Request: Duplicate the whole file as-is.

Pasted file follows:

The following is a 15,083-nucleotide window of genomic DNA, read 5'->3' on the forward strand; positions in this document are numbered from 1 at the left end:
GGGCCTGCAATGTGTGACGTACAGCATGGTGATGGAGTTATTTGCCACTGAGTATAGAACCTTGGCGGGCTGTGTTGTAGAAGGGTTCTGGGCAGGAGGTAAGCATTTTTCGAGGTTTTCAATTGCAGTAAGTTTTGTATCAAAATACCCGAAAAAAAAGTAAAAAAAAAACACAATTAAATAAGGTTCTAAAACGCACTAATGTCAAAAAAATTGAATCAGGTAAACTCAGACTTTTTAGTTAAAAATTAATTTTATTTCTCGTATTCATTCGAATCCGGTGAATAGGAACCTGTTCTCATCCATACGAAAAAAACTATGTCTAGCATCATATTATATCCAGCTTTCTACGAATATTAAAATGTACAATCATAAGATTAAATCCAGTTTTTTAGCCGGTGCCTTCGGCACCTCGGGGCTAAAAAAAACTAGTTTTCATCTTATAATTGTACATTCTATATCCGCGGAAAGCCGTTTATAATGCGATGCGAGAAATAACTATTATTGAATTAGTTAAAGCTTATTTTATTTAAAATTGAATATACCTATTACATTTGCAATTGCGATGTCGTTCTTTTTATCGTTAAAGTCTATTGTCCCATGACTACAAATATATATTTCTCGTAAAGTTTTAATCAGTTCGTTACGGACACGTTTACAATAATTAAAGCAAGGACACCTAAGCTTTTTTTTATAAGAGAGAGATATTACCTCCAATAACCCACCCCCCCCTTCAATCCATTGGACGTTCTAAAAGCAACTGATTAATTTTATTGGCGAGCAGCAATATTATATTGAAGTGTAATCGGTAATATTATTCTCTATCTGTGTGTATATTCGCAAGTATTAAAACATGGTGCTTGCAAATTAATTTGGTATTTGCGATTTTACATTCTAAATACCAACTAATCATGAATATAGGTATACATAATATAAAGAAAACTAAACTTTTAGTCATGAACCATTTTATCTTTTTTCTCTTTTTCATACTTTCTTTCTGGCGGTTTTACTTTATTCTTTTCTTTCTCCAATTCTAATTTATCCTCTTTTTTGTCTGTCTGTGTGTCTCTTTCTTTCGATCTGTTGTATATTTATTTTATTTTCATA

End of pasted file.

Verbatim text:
The following is a 15,083-nucleotide window of genomic DNA, read 5'->3' on the forward strand; positions in this document are numbered from 1 at the left end:
GGGCCTGCAATGTGTGACGTACAGCATGGTGATGGAGTTATTTGCCACTGAGTATAGAACCTTGGCGGGCTGTGTTGTAGAAGGGTTCTGGGCAGGAGGTAAGCATTTTTCGAGGTTTTCAATTGCAGTAAGTTTTGTATCAAAATACCCGAAAAAAAAGTAAAAAAAAAACACAATTAAATAAGGTTCTAAAACGCACTAATGTCAAAAAAATTGAATCAGGTAAACTCAGACTTTTTAGTTAAAAATTAATTTTATTTCTCGTATTCATTCGAATCCGGTGAATAGGAACCTGTTCTCATCCATACGAAAAAAACTATGTCTAGCATCATATTATATCCAGCTTTCTACGAATATTAAAATGTACAATCATAAGATTAAATCCAGTTTTTTAGCCGGTGCCTTCGGCACCTCGGGGCTAAAAAAAACTAGTTTTCATCTTATAATTGTACATTCTATATCCGCGGAAAGCCGTTTATAATGCGATGCGAGAAATAACTATTATTGAATTAGTTAAAGCTTATTTTATTTAAAATTGAATATACCTATTACATTTGCAATTGCGATGTCGTTCTTTTTATCGTTAAAGTCTATTGTCCCATGACTACAAATATATATTTCTCGTAAAGTTTTAATCAGTTCGTTACGGACACGTTTACAATAATTAAAGCAAGGACACCTAAGCTTTTTTTTATAAGAGAGAGATATTACCTCCAATAACCCACCCCCCCCTTCAATCCATTGGACGTTCTAAAAGCAACTGATTAATTTTATTGGCGAGCAGCAATATTATATTGAAGTGTAATCGGTAATATTATTCTCTATCTGTGTGTATATTCGCAAGTATTAAAACATGGTGCTTGCAAATTAATTTGGTATTTGCGATTTTACATTCTAAATACCAACTAATCATGAATATAGGTATACATAATATAAAGAAAACTAAACTTTTAGTCATGAACCATTTTATCTTTTTTCTCTTTTTCATACTTTCTTTCTGGCGGTTTTACTTTATTCTTTTCTTTCTCCAATTCTAATTTATCCTCTTTTTTGTCTGTCTGTGTGTCTCTTTCTTTCGATCTGTTGTATATTTATTTTATTTTCATA